6. Stay Home and Sleep Day: AKA Black Friday. The Friday after Thanksgiving is the day everyone but me shops. Except for bookstores, shopping is more painful than root canals.
  7. What Happened to Secretary’s Day? On Wednesday of the last week in April is Administrative Professionals Day. This name implies something is wrong with secretaries. Are writers Word Professionals?
  8. The Fourth of July: I love Independence Day. Parades & fireworks. Patriotic songs. But they voted for the Declaration of Independence on July 2nd, wrote it up on July 3rd, and signed it on July 4th. My birthday is July 3rd, so as a compromise, it should be The Third of July. Who said writers aren’t egotistical?
  9. Winter Solstice: The Shortest Day of the Year, a few days before Christmas. AKA the Longest Night of the Year. It’s too dark and cold to do anything on this day. I always write late & sleep in, so I see almost no daylight. Maybe it will inspire me to write a Krampus novel.
  10. Tax Day: Need I say it? Every April 15th Uncle Sam demands his share. I don’t mind paying, but questions haunt me: Did I forget anything? (Of course I did) Did I include everything? (Even the IRS doesn’t know) What if they didn’t receive my tax forms? I’ll end up in a prison cell with a guy named Killer Joe.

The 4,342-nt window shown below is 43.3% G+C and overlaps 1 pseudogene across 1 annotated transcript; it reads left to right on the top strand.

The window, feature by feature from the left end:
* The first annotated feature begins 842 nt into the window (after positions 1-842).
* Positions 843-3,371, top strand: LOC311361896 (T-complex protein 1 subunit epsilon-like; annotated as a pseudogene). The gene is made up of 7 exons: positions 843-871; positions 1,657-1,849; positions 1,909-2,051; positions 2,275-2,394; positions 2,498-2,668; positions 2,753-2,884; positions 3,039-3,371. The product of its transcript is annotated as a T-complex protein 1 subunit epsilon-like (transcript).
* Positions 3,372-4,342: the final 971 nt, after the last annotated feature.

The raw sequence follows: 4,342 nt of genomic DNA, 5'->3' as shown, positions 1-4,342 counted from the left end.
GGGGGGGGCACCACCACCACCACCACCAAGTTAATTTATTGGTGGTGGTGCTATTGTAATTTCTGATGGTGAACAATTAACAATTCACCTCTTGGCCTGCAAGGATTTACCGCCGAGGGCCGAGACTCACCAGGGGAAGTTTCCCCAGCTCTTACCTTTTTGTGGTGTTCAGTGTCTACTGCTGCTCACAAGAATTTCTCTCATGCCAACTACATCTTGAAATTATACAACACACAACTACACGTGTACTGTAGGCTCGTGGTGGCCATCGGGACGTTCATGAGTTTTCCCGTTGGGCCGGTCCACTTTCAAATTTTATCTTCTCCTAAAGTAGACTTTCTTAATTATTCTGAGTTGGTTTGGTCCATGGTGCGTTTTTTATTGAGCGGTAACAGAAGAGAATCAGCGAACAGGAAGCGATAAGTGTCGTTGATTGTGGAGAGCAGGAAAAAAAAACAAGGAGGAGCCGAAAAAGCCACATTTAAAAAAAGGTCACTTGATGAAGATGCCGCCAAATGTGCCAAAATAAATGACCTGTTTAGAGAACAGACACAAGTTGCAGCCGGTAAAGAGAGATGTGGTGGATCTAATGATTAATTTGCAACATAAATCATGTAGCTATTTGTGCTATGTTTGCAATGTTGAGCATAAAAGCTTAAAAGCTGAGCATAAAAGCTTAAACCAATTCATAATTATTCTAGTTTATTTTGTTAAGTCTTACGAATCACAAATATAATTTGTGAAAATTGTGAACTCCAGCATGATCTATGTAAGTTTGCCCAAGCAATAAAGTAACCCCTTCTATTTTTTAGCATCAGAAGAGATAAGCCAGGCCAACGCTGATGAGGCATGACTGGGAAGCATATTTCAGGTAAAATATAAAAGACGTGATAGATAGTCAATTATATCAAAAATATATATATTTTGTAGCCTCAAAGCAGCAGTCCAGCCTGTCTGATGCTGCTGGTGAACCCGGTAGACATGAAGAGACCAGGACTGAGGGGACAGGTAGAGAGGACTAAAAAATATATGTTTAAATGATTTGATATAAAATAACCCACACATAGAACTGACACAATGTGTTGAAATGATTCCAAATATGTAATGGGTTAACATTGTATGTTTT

Don’t be surprised if you read my novels and some these of holidays show up. I always wanted to do a horror story. How about, Killer Klowns on Black Friday? Or Derby Horses Make the Jockeys Gallop? Or Halloween Martian Attack?

 

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Boo!!!

Have a miserable, frightening day. Hide under the bed in case the boogie man visits you. May spooks haunt you. Oh, yes, and have a fantastic Halloween!

KentuckyHalloween3

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These sayings are not mine, but by themselves they are almost a writing course.

  1. Start your story as close to the end as you possibly can. [No to prologues & backstory]
  2. Take your reader where they’re not expecting to go. [Surprise your reader]
  3. Find your story’s Dark Moment, the point where he/she gives up, just before their solution comes to them. [All is lost, but…]

These sayings are adapted for Independence Day writing, so have fun. I heard a rumor that some writers take holidays off, but I don’t believe it.